Micky's last Test playing for England

On the plane down to Bombay, four of them – John Edrich, Phil Sharpe, John Mortimore and Micky – started to complain of feeling ill, with upset stomachs and with flu. Then Ken Barrington's finger was examined closely in Bombay and declared to be worse than originally thought. So, when it came to a count-up, there were only 10 men fit to take the field for the Test the following day, and they included the slow left-armer Don Wilson, who was complaining of a bad back.

At the end-of-the-afternoon press conference, the manager David Clark took Henry Blofeld aside. The 54-year-old Clark, a batsman with a modest record, had captained Kent as an amateur, last playing in 1951, while Blofeld had got no further than Cambridge University and Norfolk. "You and I are the only two to have played first-class cricket," Clark explained, "and you're a great many years younger than me. So, if it comes to it, you'll be the man." He then added a little advice: "Try to get to bed before midnight."

Colin Cowdrey and Peter Parfitt had been sent for and would arrive in time for the following Test. But Blofeld, milking the moment, wanted to make one thing clear. "If I make a fifty," he said, "I'm damned if I'll stand down for Cowdrey."

Micky was sharing a room with Barrington. "I got given some pills and a glass of orange juice. I remember waking in the night, feeling rough. I thought I wouldn't disturb Kenny by putting the light on. So in the dark I put the tablet in my mouth and, when I went to take a sip of orange juice, I felt this cockroach crawling across my lips."

The next morning Micky was a little better, making his feelings plain when he heard the news of Blofeld's selection. "You're kidding, aren't you? Even if I'm only a quarter fit, I've got to be better than him." They were fighting words but, as things worked out, they did not prove to be true.

On another hot day, England fielded first. Shortly before tea, with Fred Titmus bowling, the batsman nicked the ball on to his pad and it went straight up the wicket. Micky was at forward short leg. "It bounced well in front of me so there was no chance of catching it, but I dived forward, landed on my chest and with the impact I threw up all over the wicket. I had to be escorted off."

Deprived of Edrich, Sharpe, Barrington and now Micky, England found themselves playing the rest of a five-day Test match on a slow Indian pitch with a 10-man side that included four quick bowlers, two wicketkeepers, two spinners (one of whom had a bad back) and only two specialist batsmen. Somehow they managed to escape with a draw.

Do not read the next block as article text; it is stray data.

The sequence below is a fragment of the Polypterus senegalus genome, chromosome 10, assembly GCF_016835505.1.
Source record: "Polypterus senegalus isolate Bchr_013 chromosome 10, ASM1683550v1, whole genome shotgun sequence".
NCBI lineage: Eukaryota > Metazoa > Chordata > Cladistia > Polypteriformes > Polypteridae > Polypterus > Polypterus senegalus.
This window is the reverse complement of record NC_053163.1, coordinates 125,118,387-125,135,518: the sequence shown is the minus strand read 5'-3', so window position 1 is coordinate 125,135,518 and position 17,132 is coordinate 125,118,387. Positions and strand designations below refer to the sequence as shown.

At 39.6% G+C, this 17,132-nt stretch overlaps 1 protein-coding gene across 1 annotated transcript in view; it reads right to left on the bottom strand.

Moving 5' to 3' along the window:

"I should never have gone to Ahmedabad. I copped it twice in 10 days, and I was very weak. I lost pounds and pounds, and I wasn't carrying any weight in the first place. I had to stay for a few days with a nice couple in Bombay before I was fit to fly home. And it took me a while to recover when I did get home."

When Micky was escorted off the field, he was taken to the local hospital, where he was put on the same ward as Mortimore, Edrich and Sharpe. Shortly afterwards they were joined by Barrington who, with his broken finger, was passing the time, waiting to go home. "He'd heard the food in the hospital was better than in the hotel, so he turned up, saying he'd got a sore throat, and they kept him in. They put him in the bed opposite me."

Barrington was in good spirits, thinking he had wangled himself a good deal. Then suddenly a group of nurses arrived and pulled the curtains around his bed. "We could all hear him. 'No, no, no,' he was saying. 'It's just my throat. My throat.' It turned out they were administering an enema. And he'd only come in for the food."

Micky and Alec

One of the most promising of the Surrey youngsters in Micky's time as manager at The Oval was his own son, Alec. "This is the form," he explained to Alec. "I want you to play for Surrey. But, because of me, that gives you another problem. Some people will say that you're only there because of who your father is."

Alec was clear: "You know I've always wanted to play for Surrey, and that's what I'm going to do." So they fell into a way of life in which at home he called Micky 'Dad', at work 'manager'. "I remember him coming home one evening," his mother Sheila says, "and he was talking about something that had happened that day. 'Don't tell the manager,' he said. Then straight away he asked, 'Is Dad going to be in for dinner?'"

"Micky handled it so well," Surrey's Pat Pocock says. "A stranger could have come into that dressing room and spent a week with us. If he hadn't heard the names, you could have asked him at the end of the week, 'Which one is the son of the manager?' And he wouldn't have known."

The only exception to this, Pocock reckons, was a game at The Oval at the end of 1983 when Michael Holding, playing for Derbyshire, bowled a short ball that bounced less than expected and broke Alec's jaw. "Micky came running out, and he looked much more concerned than if it had been Clint or Butch or one of the others. That's the only time I've known him give any inkling of the blood relationship."

'Micky Stewart and the Changing Face of Cricket' by Stephen Chalke is available post free for £18 from Fairfield Books (tel: 01225 335813), and is also on sale at Waterstones